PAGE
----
Emerson Quartet

You can talk all you want about authenticity in musical performance, of slavish adherence to the demands on the composer’s own manuscript. When it comes to the interpretation of music’s high romanticism, when composers tossed caution out the window and let their spirits soar, there is nothing that can substitute for a group of performers who know how to do likewise. Monday night’s concert at the John Anson Ford Amphitheater, the last of two visits by the Emerson Quartet, turned out to be that kind of evening,  fearless and exhilarating all the way.
Two works were played: the C-major String Quintet of Schubert from 1828,  his last year, and Arnold Schoenberg’s “Transfigured Night” from 1899, in its original version for string sextet — two scores that encompassed virtually all of that era in music when composers did, indeed, let their music fly on its own wings into glorious, unknown regions. Schoenberg’s 30-minute piece languishes somewhat under the shadow of  late Wagner and early Mahler. Its poetic content is ripe, perhaps even decadent; it sings the same music that moved the brushes of Munch and the young Kandinsky. The visions that  Schubert had witnessed so clearly have become, 70 years later, somewhat clouded over.
What a work, that 50-minute outpouring of the dying, driven Schubert! Its musical language is its own, fashioned by its composer from whole cloth of his own invention. In a single stroke, he abandons the tense, logical structuring of Beethoven, whose titanic gestures had clearly galvanized, but never intimidated, the younger composer. Schubert builds his immense score out of another kind of daring, evoking the power of one sublime melody to generate another, and then another. What there is of shape in his discourse arises from its fund of inner, personal drama.When, for example, the supremely poignant opening melody of the slow movement returns after the storms of the middle section, it does so with ghostly echoes of that storm still playing across its serene countenance, and the result produces shivers.
I have heard more careful performances than the one the Emersons gave, with Lynn Harrell taking on the second cello part, but seldom one so willing to meet the music on its own larger-than-life terms. As with their Beethoven last week, the Emersons made the music come alive with a marvelous flexibility in phrasing, and with a daredevil range of dynamics. Such moments as Harrell’s tracing of those echoes in the slow-movement passage described above, so close to silence as to function subliminally, will linger long in the memory.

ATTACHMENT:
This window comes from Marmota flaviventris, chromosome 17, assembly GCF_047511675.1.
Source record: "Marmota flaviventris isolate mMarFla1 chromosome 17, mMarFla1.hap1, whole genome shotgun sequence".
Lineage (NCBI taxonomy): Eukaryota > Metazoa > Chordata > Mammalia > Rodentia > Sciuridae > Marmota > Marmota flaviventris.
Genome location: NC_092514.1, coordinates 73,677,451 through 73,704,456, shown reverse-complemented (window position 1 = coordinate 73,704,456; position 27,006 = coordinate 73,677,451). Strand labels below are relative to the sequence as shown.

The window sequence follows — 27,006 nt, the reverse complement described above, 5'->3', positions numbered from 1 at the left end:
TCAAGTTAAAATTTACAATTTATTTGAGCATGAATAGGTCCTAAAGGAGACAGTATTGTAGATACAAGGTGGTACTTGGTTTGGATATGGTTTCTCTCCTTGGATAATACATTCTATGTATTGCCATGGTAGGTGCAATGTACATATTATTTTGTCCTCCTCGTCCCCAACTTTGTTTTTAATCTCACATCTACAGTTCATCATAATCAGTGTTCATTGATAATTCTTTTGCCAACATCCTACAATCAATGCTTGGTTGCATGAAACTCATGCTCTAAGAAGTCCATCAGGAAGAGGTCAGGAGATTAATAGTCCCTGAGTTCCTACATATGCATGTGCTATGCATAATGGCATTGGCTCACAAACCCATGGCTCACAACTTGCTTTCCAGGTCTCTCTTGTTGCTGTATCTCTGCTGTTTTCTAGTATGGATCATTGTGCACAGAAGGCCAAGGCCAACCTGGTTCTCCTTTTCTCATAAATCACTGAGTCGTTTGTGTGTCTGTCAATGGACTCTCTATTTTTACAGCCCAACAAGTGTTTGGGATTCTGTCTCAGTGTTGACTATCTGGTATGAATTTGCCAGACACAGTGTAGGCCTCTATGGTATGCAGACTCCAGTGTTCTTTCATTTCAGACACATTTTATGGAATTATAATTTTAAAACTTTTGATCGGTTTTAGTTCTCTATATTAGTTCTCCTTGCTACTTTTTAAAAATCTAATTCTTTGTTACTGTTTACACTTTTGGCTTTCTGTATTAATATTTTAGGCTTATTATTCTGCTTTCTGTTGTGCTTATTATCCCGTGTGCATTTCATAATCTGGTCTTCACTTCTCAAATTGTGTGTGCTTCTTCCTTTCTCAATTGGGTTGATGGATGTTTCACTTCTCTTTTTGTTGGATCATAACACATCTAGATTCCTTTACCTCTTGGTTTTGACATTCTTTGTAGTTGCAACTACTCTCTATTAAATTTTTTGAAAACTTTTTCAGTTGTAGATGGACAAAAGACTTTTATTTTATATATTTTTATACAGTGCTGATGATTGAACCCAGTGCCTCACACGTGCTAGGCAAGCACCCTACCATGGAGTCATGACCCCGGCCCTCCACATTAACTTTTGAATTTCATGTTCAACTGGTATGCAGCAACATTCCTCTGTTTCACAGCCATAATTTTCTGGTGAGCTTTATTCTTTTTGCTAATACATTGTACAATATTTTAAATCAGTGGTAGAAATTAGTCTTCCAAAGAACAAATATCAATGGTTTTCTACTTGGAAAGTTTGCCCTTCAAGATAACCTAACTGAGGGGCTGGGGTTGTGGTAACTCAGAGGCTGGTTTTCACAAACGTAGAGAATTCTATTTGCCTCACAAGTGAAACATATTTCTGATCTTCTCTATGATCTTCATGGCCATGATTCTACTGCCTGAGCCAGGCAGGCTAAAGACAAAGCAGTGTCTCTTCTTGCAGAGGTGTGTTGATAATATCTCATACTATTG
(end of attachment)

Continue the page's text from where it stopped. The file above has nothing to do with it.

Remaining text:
The Schoenberg, with the Philharmonic’s Heiichiro Ohyama joining the ensemble as  second viola, came alive through similar devices, a driving, larger-than-life passion underscored once again by the players’ vivid, flexible phrasing and an extreme dramatic range. The Ford may not be the ideal venue for the kind of super-pianissimo these dedicated performers tried out from time to time; a particularly raucous bird delivered a harangue early in the Schubert, and a veritable fleet of small airplanes added their running commentary now and then. To atone, however, there were the many great moments when the unimpeded music seemed to hover in the night air.
That is the way concerts should be. Next week, however, I think I’ll take my cat Myrtle, who loves birds in her special way,  and perhaps also rent an antiaircraft battery for the night.

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